That shame and stigma was overwhelming when I was postpartum depression after my daughter was born. It was damn-near impossible to stomach when I became pregnant a year later and suffered through a miscarriage. It was disheartening when I suffered through months of infertility and a surprise diagnoses if polycystic ovarian syndrome (PCOS). It threatened to derail my life when I suffered yet another pregnancy loss. And still, when I found out I was pregnant with my son, I was too afraid to come forward and discuss my symptoms. I knew it would be dismissed as an irrational fear or some oversensitivity or hysterics. I knew I wouldn't be taken seriously and that people would tell me I should just be grateful. I knew that my pregnancy would trump my humanity, especially when discussing my declining mental health.

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Dr. Gabby Farkas, a New York-based therapist specializing in reproductive mental health issues, tells Healthline that patients often confess to those they care about and receive an overwhelming lack of understanding and support. "Family members tell them to ‘shake it off’ and get themselves together," she says. Farkas stresses the importance of normalizing these discussions as a way to combat these unhelpful responses, and I couldn't agree more. If my loved ones would've stopped dismissing the signs of prenatal depression, or took it upon themselves to bring it up to me first, maybe my pregnancy would've been a more joyous time. Maybe I wouldn't have felt so alone. Maybe I would have put more value into my own mental health and wellness.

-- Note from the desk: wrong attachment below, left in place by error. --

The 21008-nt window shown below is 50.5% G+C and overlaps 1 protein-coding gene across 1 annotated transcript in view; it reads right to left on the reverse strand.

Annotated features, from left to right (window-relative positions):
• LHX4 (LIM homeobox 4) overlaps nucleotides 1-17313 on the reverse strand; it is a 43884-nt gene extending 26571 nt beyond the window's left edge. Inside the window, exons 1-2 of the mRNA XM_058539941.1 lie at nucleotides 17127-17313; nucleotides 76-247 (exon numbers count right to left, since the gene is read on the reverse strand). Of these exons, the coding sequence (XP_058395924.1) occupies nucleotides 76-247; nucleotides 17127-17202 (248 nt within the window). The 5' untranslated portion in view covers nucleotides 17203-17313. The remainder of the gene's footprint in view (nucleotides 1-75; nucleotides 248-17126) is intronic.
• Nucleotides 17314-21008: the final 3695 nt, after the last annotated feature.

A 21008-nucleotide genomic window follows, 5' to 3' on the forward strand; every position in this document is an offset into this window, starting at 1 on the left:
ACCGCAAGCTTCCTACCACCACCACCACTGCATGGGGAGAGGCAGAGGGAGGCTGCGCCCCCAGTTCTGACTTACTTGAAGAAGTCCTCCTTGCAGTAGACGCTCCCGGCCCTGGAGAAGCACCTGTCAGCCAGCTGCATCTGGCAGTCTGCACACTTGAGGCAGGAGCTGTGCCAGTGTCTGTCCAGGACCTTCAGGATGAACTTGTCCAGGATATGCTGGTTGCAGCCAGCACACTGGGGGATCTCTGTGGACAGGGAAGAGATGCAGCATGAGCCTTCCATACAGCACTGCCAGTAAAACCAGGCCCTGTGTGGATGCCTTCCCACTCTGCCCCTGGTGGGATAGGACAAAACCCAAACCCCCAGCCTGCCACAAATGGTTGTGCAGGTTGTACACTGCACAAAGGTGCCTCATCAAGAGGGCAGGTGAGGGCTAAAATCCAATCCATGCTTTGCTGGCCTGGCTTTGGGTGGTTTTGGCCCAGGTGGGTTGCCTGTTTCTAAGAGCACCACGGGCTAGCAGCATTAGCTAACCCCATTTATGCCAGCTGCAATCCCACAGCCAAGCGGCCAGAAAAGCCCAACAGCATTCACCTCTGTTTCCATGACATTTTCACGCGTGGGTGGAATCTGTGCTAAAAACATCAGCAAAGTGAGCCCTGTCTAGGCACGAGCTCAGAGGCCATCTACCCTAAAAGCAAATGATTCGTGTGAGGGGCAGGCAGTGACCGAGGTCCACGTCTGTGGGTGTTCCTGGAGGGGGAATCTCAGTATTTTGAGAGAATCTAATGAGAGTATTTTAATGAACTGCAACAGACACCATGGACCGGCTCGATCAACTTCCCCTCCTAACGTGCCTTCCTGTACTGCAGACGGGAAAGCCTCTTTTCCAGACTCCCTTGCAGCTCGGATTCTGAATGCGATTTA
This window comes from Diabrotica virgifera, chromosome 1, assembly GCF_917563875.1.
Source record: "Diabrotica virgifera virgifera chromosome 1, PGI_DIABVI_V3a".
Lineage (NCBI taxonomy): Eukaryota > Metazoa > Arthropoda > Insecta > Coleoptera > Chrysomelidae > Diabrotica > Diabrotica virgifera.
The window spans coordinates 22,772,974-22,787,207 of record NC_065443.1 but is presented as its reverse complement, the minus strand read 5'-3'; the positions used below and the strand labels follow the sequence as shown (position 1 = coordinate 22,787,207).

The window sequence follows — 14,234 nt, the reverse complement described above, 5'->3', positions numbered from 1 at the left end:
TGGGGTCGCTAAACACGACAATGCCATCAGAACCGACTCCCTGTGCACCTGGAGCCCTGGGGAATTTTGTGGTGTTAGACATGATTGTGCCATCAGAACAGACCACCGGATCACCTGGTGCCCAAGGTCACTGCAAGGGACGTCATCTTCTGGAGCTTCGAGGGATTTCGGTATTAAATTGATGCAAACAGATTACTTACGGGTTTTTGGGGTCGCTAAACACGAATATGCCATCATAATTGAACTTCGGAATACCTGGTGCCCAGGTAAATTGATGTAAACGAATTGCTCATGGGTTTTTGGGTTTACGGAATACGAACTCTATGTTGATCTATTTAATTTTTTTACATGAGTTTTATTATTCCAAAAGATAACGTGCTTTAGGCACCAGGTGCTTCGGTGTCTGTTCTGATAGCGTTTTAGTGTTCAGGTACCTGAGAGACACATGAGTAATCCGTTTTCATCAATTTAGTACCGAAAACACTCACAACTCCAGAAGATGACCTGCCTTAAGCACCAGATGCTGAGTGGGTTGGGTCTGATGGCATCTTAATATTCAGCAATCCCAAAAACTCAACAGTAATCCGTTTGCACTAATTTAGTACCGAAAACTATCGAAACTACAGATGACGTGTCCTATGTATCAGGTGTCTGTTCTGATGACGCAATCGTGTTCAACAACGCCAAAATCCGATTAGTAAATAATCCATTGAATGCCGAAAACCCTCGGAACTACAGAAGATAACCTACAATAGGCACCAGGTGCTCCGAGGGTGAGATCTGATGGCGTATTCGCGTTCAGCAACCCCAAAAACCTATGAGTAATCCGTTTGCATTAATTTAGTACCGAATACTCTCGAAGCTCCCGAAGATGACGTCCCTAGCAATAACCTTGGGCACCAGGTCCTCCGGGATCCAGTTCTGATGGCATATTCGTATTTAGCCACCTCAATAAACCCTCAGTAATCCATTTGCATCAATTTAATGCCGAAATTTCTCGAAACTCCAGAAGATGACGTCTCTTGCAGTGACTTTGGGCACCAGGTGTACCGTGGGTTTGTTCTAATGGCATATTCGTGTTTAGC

Luckily, in 2015, ACOG issued new guidelines suggesting all pregnant women have a depression screening — particularly if you have a history of anxiety and/or depression like me. Luckily, as more and more people open up and discuss their mental health without shame, the stigma of mental health related diagnoses and treatments is slowly, but surely, being chipped away.

Luckily, more and more of us are realizing that we're not alone.

Check out Romper's new video series, Bearing The Motherload, where disagreeing parents from different sides of an issue sit down with a mediator and talk about how to support (and not judge) each other’s parenting perspectives. New episodes air Mondays on Facebook.